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  • James Ward

My sinister bookshelves

I bought my wife a year’s membership of the National Trust for Christmas. Of course, because I can’t expect her to go visiting old houses and looking round their grounds alone, I had to get joint membership. A present for myself too. So sometimes we go on excursions to stately manors: Bodiam Castle, Scotney, Knowle House, Bateman’s.

In each case, the inside is gloomy. It’s been kept just as it was when it was "entrusted to the nation", and since reduced light is supposed to help preserve fabrics etc., it generally feels a bit morbid. By contrast, the outside is always beautiful in the way only exceptionally good gardening can be. Knowing the right places to put trees and shrubs, which to plant, where to site a pond, raise a hedge, place a statue or a fountain – these are all ways people have improved on bare, already fabulous (in decent weather, anyway), English nature.

To begin with, though: the obligatory traipse round the interior. Old, old furnishings: fragile-looking chairs, half-drawn curtains, radios and gramophones that will never play again, sombre oil paintings, dark carpets, wainscoting with the merest suggestion of woodworm, shelves with books that look like they’d fall apart if you tried to read them; the sorts of volumes ‘tasteful’ home-furnishing businesses used to sell by the yard about fifteen years ago. Buy ten feet of this well-bound printed paper, sir/madam, and you’ll look like a true cultural connoisseur!

It’s the bookcases I’ve been increasingly interested in. And obviously, what's on them. A copy of Marcus Aurelius in Bateman’s (Rudyard Kipling’s old home), a few volumes of Macaulay, a Hume’s history of England. Many of the other titles were faded, so I don’t know what they are, or were. Arguably, they’re not anything now.

Yet I can’t help but wonder: what did they even mean to begin with? Their owners probably weren’t anything like me, books-wise. Because in one sense, my life’s been devoted to the stupidest of all pursuits: the quest for a perfect bookcase. As a result, I now have a house filled with books, all of which I bought thinking: one day, I will read that.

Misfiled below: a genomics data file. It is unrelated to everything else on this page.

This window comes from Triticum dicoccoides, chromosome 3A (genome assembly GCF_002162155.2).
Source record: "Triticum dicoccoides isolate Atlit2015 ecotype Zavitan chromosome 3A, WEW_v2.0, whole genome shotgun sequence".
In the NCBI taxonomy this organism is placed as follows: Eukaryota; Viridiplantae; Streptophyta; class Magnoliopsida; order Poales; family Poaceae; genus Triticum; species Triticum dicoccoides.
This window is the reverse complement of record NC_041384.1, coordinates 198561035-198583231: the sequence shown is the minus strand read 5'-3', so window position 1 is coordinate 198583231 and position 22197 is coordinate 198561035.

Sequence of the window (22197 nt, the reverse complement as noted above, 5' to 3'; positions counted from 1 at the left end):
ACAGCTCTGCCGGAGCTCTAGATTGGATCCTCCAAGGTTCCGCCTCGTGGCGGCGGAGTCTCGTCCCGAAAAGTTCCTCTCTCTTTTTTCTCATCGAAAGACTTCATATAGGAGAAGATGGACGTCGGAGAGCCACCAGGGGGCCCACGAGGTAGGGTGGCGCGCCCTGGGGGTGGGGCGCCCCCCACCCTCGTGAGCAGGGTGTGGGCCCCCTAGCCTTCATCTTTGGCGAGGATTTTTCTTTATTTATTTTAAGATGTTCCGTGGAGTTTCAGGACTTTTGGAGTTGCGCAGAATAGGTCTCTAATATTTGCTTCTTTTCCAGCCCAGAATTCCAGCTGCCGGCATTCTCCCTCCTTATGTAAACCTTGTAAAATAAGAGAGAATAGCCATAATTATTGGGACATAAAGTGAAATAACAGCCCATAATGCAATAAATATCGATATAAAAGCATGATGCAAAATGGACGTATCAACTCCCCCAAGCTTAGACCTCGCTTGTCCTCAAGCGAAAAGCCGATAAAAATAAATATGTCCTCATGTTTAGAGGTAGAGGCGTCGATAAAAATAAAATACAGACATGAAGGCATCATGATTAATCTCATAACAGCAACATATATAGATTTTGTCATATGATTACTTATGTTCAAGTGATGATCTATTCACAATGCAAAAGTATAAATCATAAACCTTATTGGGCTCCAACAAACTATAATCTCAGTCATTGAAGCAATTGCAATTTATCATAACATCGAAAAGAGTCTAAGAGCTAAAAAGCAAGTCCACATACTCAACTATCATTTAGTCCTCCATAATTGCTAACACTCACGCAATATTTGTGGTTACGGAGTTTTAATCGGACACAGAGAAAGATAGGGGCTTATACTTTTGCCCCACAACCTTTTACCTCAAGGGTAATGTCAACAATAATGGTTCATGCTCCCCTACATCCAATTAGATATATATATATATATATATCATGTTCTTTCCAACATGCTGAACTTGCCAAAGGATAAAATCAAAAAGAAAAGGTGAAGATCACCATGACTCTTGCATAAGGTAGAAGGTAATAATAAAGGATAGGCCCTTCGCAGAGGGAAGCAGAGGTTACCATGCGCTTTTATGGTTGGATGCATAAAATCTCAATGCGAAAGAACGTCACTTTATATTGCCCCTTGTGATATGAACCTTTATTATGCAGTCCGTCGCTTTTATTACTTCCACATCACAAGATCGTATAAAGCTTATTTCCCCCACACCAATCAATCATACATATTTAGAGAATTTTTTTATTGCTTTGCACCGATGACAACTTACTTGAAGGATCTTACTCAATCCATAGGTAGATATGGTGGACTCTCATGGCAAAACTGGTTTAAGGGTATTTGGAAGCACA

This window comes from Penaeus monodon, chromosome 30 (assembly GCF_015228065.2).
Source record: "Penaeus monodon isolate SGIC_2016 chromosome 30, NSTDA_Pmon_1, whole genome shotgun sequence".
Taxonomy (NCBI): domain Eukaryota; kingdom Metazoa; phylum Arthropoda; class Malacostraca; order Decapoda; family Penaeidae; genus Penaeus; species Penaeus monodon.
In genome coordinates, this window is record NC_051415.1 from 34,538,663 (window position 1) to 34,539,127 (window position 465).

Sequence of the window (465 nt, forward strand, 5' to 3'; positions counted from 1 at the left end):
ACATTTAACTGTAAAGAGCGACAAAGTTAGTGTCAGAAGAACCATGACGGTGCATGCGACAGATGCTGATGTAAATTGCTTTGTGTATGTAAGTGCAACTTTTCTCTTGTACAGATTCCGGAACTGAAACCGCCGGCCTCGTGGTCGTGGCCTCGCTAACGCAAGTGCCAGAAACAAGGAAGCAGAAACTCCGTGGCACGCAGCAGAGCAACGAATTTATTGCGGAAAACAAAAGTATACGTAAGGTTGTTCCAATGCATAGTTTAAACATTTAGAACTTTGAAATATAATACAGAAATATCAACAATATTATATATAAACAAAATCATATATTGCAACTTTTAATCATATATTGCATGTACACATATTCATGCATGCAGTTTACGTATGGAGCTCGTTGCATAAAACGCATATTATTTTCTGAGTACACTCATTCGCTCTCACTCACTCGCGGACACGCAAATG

Will I? Really? As I sit here writing this, I’m faced by two looming bookcases, each with six shelves of approximately 20 books apiece. Most, I haven’t read. I’m fifty-seven. That means I’ve probably another twenty years left at most. Twenty years to read - what? - 150 books? Plus the ones under the bed. Plus those in the cupboard in my son's old room. Plus those in the shed. Plus -

Stop. Stop there.

Why don’t I get rid of them? A few, if I’m honest, I know for a fact I’ll never read. Christopher Andrew’s authorised history of MI5? No thanks. It’s a hardback, probably weighs over a kilogram, and it’s impossible to hold upright in bed. Even if I change my mind, I’ve got the paperback version in the shed, easily 750g lighter. Anyway, in between e-readers and paperbacks, the entire phenomenon of the hardback has probably had its day. It has snob, showy bookshelf-value, that’s all. My kind of value, sadly. And there are lots of similar books on my shelves. Hegel by Charles Taylor. No Siree. Readings in Language and Mind. Nope. But if I got rid of them, I might not ever see another copy of the same book again! Not even on EBay! Scary!

And the thing is, I’d like to read them. I think. Ideally, I’d take both massive bookshelves on holiday with me somewhere Nietzschean; somewhere in the Alps say, and I’d be cut off from social media, and I’d spend all day reading, and in the evening talking and drinking beer with friends (of whom, I haven’t any) and my wife. In order to finish the project, I’d have to live till I was 130. Then I’d die, and on my gravestone, they’d write: he read every book on every shelf, bless his poor, deluded heart.

The last two books I bought were … well, it doesn't matter. The point is, I bought them on EBay. Bought them! When I've already got a thousand of the things in my house!

So my interests keep spreading in a pathological sense. Tragic, because other than the perfect bookcase, I don’t have a reading-plan for my life. Or any kind of plan. I’m like everyone else out there, making it up as I go along. The bookshelves don’t even provide a rudder.

Ideally, I should clear all the books out of my house (and all the DVD's, my other moronic obsession) and give them to charity. Dangle them in front of some other sucker, identical to myself, only younger and more gullible.

I started out on something like that the other week. I donated ten or so paperbacks to the local Hospice shop. Amongst them, Americanah by Chimamanda Ngozi Adichie, and Five Star Billionaire by Tash Aw. A great feeling of liberation. Then I went back about a week later, and I immediately coveted them. I had to stop myself buying them back.

Buddhism says rebirth is caused by desire. If that’s true, the aspiration to read all this stuff – or at least the reluctance to bin it – will keep bringing me back to Earth long after I’ve died. In 2096, there’ll be a new version of me, trawling the second-hand bookshops (if they still exist), or EBay or Amazon, for a paperback copy of The Authorised History of MI5. But this reincarnated me (if he/ she is really ‘me’ in any way whatsoever) will have added new books to his or her to-read list. Reborn and reborn, chasing the same old pointless ghosts ad infinitum. Never remotely improving, a kind of low-budget Sisyphus.

My God. I've got to do something.

Still, maybe it’s not all bad. Imagine if, instead of books, it had been rocks, or stamps, or Beanie Babies.

Beanie Babies.

Now there’s something you never see in National Trust properties.

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